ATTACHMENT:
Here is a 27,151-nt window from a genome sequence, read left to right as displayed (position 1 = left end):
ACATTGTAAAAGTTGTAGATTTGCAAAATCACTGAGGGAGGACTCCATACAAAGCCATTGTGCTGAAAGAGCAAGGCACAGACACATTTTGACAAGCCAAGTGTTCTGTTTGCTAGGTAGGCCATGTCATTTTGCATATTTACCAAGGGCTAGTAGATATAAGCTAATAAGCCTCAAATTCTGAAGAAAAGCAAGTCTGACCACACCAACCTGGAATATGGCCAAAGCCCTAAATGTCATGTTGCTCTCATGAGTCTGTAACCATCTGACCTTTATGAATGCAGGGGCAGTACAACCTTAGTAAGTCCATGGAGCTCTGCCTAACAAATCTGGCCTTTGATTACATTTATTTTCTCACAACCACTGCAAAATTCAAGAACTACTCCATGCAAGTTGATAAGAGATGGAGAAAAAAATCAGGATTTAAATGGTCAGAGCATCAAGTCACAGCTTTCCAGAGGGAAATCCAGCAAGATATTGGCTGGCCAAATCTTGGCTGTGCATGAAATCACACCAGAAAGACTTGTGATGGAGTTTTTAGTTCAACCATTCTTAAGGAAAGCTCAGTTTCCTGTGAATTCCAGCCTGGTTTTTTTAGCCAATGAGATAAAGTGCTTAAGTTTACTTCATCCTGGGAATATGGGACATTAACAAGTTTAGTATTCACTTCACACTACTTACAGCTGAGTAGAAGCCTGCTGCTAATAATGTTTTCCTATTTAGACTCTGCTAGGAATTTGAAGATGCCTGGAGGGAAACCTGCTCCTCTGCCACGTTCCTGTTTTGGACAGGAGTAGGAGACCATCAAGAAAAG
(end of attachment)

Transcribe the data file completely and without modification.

Here is a 27,151-nt window from a genome sequence, read left to right as displayed (position 1 = left end):
ACATTGTAAAAGTTGTAGATTTGCAAAATCACTGAGGGAGGACTCCATACAAAGCCATTGTGCTGAAAGAGCAAGGCACAGACACATTTTGACAAGCCAAGTGTTCTGTTTGCTAGGTAGGCCATGTCATTTTGCATATTTACCAAGGGCTAGTAGATATAAGCTAATAAGCCTCAAATTCTGAAGAAAAGCAAGTCTGACCACACCAACCTGGAATATGGCCAAAGCCCTAAATGTCATGTTGCTCTCATGAGTCTGTAACCATCTGACCTTTATGAATGCAGGGGCAGTACAACCTTAGTAAGTCCATGGAGCTCTGCCTAACAAATCTGGCCTTTGATTACATTTATTTTCTCACAACCACTGCAAAATTCAAGAACTACTCCATGCAAGTTGATAAGAGATGGAGAAAAAAATCAGGATTTAAATGGTCAGAGCATCAAGTCACAGCTTTCCAGAGGGAAATCCAGCAAGATATTGGCTGGCCAAATCTTGGCTGTGCATGAAATCACACCAGAAAGACTTGTGATGGAGTTTTTAGTTCAACCATTCTTAAGGAAAGCTCAGTTTCCTGTGAATTCCAGCCTGGTTTTTTTAGCCAATGAGATAAAGTGCTTAAGTTTACTTCATCCTGGGAATATGGGACATTAACAAGTTTAGTATTCACTTCACACTACTTACAGCTGAGTAGAAGCCTGCTGCTAATAATGTTTTCCTATTTAGACTCTGCTAGGAATTTGAAGATGCCTGGAGGGAAACCTGCTCCTCTGCCACGTTCCTGTTTTGGACAGGAGTAGGAGACCATCAAGAAAAG